Stuck in a tight spot? Tiny robots can move cars weighing up to 2 tons

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Tiny robots the size of an A4 sheet of paper could soon be disposing of suspicious vehicles and moving cars stuck in a tight spot. The machines, called Avert, can silently and gracefully lift and transport cars weighing up to two tons.

The Autonomous Vehicle Emergency Recovery Tool (Avert) system is much smaller than a tow truck, but just as effective.

The system – the brainchild of a European consortium led by Democritus University in Greece – consists of eight flat robots working together. Each tire is gripped by two machines – one on each side. Once the tires are properly pinched, the robots lift the vehicle off the ground and carry it away.

The Avert robots work by first surveying the area around them, planning their route, and getting around any obstacles hindering them.

Once this is a done, bogies are released from a deployment unit and are tracked to the target vehicle. They then latch onto the wheels and lift the vehicle.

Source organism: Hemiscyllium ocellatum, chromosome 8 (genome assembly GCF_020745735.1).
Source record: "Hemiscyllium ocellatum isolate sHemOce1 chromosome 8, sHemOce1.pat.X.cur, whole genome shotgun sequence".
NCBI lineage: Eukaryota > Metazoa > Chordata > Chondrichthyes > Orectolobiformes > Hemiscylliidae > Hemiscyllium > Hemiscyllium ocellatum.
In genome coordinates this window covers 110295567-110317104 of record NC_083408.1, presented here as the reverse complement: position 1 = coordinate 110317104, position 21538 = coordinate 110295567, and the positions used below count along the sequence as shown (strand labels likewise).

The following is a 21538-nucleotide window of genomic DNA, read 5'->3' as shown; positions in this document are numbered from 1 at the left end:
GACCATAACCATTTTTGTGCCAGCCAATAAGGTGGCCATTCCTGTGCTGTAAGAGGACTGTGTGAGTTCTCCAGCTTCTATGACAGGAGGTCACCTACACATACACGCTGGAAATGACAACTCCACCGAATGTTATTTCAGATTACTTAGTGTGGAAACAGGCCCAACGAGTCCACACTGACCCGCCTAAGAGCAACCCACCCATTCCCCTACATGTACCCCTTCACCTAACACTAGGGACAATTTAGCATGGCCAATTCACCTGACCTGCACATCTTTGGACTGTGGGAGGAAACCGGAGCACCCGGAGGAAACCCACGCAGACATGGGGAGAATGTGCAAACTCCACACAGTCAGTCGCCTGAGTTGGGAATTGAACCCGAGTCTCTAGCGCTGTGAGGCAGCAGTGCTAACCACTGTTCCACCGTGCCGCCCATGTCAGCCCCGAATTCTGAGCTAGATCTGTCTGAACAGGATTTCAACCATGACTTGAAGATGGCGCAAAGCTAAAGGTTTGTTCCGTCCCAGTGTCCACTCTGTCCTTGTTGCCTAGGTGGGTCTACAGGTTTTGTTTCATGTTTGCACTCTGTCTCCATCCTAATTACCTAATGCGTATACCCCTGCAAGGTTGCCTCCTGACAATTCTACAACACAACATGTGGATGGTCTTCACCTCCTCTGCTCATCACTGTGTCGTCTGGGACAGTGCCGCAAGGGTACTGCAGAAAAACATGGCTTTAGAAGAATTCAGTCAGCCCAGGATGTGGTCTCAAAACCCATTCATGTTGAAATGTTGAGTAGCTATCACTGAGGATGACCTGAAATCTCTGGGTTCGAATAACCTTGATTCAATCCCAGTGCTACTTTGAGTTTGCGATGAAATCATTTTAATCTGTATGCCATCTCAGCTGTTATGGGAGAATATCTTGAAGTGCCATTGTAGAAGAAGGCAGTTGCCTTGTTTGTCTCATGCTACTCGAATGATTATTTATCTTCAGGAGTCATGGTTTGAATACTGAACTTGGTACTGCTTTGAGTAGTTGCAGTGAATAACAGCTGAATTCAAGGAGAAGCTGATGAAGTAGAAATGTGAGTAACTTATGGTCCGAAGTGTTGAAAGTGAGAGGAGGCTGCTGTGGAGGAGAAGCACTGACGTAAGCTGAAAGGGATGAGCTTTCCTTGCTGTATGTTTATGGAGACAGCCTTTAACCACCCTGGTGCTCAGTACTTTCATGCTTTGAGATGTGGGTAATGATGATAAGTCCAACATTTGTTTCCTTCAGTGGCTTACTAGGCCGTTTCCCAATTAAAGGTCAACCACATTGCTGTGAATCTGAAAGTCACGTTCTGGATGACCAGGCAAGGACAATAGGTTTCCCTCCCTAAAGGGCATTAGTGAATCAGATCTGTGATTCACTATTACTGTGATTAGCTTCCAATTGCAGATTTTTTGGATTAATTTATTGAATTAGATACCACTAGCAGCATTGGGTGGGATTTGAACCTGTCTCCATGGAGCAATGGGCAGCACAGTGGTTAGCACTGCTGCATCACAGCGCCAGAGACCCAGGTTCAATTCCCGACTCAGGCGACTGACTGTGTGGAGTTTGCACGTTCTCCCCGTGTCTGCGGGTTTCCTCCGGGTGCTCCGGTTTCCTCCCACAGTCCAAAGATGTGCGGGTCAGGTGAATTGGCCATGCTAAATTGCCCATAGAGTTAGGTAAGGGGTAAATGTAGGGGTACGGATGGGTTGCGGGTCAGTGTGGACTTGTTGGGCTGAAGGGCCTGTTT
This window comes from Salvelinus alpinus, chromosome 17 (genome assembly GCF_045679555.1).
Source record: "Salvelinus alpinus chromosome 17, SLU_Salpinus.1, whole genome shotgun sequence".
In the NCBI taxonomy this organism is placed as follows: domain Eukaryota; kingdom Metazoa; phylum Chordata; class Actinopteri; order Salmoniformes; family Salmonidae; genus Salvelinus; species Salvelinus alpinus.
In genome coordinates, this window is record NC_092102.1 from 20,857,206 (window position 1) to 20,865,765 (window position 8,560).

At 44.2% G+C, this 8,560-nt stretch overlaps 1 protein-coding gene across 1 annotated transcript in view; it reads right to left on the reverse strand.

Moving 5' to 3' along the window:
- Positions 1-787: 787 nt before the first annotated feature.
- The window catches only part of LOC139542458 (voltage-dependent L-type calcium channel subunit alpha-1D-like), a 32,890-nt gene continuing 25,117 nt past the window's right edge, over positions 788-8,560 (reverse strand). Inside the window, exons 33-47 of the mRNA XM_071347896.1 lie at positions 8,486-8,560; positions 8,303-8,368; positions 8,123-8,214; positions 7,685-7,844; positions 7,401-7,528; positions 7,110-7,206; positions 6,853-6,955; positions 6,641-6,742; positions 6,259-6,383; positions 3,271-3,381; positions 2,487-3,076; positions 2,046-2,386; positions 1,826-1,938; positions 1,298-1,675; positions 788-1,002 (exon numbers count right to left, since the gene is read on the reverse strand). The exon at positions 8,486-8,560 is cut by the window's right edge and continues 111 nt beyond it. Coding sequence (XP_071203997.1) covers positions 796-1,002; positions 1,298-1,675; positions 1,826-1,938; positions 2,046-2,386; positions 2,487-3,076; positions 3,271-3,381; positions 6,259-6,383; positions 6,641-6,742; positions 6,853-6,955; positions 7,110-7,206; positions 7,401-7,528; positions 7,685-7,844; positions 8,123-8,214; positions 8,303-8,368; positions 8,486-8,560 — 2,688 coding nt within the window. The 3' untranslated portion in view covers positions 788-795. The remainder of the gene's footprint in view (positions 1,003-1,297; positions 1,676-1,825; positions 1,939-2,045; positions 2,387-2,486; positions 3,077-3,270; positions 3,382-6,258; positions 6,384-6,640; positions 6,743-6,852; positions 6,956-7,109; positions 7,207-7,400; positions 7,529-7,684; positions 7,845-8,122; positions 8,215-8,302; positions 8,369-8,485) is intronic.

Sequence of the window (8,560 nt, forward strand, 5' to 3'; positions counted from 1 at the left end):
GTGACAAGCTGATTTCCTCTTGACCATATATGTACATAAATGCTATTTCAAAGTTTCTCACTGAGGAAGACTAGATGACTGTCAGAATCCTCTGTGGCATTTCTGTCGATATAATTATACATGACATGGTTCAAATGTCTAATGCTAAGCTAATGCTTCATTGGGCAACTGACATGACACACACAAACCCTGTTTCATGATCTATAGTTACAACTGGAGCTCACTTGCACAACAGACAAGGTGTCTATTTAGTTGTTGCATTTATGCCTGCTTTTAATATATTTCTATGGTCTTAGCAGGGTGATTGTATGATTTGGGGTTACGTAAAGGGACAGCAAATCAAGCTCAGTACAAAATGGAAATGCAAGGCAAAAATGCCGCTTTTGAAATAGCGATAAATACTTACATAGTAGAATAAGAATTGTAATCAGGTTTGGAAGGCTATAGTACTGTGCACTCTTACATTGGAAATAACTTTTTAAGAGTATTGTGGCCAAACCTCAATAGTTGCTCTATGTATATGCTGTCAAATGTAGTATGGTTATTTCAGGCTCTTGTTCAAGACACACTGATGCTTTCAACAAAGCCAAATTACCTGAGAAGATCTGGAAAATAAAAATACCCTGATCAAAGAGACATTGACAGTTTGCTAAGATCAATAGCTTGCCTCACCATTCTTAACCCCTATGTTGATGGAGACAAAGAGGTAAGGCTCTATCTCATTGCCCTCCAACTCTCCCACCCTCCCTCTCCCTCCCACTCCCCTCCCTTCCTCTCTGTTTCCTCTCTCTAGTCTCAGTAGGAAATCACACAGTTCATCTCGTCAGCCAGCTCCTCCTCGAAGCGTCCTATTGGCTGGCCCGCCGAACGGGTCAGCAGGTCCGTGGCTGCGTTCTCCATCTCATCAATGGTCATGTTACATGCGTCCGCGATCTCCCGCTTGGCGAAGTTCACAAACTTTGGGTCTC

The bogies come with onboard sensors, including a digital camera and two lasers.

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The robots are expected to be useful for law enforcement, allowing them to safely remove suspicious vehicles which may contain explosives.

Stressing the dangerous reality of cars being used to host explosive devices, Avert said on its website that the “current methods of bomb disruption and neutralisation are hindered in the event that the device is shielded, blocked or for whatever reason cannot be accessed for examination.”

But Avert also has the capability to assist everyday automobile owners – by helping cars move within a parking lot without a driver, or moving vehicles stuck in a compact parking space. For example, the technology could remove the stress of parking in a crowded public garage.

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The system will be showcased at the International Conference on Robotics and Automation, taking place in Seattle next month. It has already been demonstrated to five European countries and businesses.

The team behind the project hopes to begin commercial production by 2016.